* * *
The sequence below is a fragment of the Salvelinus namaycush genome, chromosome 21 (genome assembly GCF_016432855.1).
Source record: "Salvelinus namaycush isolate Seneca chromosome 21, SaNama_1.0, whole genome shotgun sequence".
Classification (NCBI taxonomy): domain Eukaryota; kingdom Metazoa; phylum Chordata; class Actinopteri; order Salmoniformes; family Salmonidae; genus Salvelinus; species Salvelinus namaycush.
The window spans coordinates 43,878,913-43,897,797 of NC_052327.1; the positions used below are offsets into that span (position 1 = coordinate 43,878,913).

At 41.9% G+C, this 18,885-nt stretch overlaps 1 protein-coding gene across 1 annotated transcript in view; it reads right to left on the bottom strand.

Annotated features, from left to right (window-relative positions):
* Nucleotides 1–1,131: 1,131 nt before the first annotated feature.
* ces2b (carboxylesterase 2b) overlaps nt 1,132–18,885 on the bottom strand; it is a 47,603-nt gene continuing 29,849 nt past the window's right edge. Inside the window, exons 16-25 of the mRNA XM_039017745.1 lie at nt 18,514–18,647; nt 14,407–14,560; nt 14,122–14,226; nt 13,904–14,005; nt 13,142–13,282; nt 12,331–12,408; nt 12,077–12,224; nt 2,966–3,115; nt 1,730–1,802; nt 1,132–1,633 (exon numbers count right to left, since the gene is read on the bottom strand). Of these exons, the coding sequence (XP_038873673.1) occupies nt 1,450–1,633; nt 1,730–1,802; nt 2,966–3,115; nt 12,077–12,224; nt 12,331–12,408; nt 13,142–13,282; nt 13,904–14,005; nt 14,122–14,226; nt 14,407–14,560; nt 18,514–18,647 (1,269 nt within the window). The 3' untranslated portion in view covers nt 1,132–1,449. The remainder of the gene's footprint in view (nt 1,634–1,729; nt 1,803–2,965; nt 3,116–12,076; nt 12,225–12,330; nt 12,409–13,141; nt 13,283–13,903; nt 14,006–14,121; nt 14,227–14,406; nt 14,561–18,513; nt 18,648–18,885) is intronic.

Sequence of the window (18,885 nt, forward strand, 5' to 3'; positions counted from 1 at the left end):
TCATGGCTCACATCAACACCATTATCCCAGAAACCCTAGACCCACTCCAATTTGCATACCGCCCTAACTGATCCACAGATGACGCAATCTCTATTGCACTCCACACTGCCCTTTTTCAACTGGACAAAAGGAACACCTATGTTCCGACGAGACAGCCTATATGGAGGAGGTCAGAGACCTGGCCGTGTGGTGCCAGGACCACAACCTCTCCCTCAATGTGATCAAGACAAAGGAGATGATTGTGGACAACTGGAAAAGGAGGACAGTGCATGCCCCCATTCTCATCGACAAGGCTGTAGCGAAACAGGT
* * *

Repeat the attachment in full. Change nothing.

The sequence below is a fragment of the Salvelinus namaycush genome, chromosome 21 (genome assembly GCF_016432855.1).
Source record: "Salvelinus namaycush isolate Seneca chromosome 21, SaNama_1.0, whole genome shotgun sequence".
Classification (NCBI taxonomy): domain Eukaryota; kingdom Metazoa; phylum Chordata; class Actinopteri; order Salmoniformes; family Salmonidae; genus Salvelinus; species Salvelinus namaycush.
The window spans coordinates 43,878,913-43,897,797 of NC_052327.1; the positions used below are offsets into that span (position 1 = coordinate 43,878,913).

At 41.9% G+C, this 18,885-nt stretch overlaps 1 protein-coding gene across 1 annotated transcript in view; it reads right to left on the bottom strand.

Annotated features, from left to right (window-relative positions):
* Nucleotides 1–1,131: 1,131 nt before the first annotated feature.
* ces2b (carboxylesterase 2b) overlaps nt 1,132–18,885 on the bottom strand; it is a 47,603-nt gene continuing 29,849 nt past the window's right edge. Inside the window, exons 16-25 of the mRNA XM_039017745.1 lie at nt 18,514–18,647; nt 14,407–14,560; nt 14,122–14,226; nt 13,904–14,005; nt 13,142–13,282; nt 12,331–12,408; nt 12,077–12,224; nt 2,966–3,115; nt 1,730–1,802; nt 1,132–1,633 (exon numbers count right to left, since the gene is read on the bottom strand). Of these exons, the coding sequence (XP_038873673.1) occupies nt 1,450–1,633; nt 1,730–1,802; nt 2,966–3,115; nt 12,077–12,224; nt 12,331–12,408; nt 13,142–13,282; nt 13,904–14,005; nt 14,122–14,226; nt 14,407–14,560; nt 18,514–18,647 (1,269 nt within the window). The 3' untranslated portion in view covers nt 1,132–1,449. The remainder of the gene's footprint in view (nt 1,634–1,729; nt 1,803–2,965; nt 3,116–12,076; nt 12,225–12,330; nt 12,409–13,141; nt 13,283–13,903; nt 14,006–14,121; nt 14,227–14,406; nt 14,561–18,513; nt 18,648–18,885) is intronic.

Sequence of the window (18,885 nt, forward strand, 5' to 3'; positions counted from 1 at the left end):
TCATGGCTCACATCAACACCATTATCCCAGAAACCCTAGACCCACTCCAATTTGCATACCGCCCTAACTGATCCACAGATGACGCAATCTCTATTGCACTCCACACTGCCCTTTTTCAACTGGACAAAAGGAACACCTATGTTCCGACGAGACAGCCTATATGGAGGAGGTCAGAGACCTGGCCGTGTGGTGCCAGGACCACAACCTCTCCCTCAATGTGATCAAGACAAAGGAGATGATTGTGGACAACTGGAAAAGGAGGACAGTGCATGCCCCCATTCTCATCGACAAGGCTGTAGCGAAACAGGT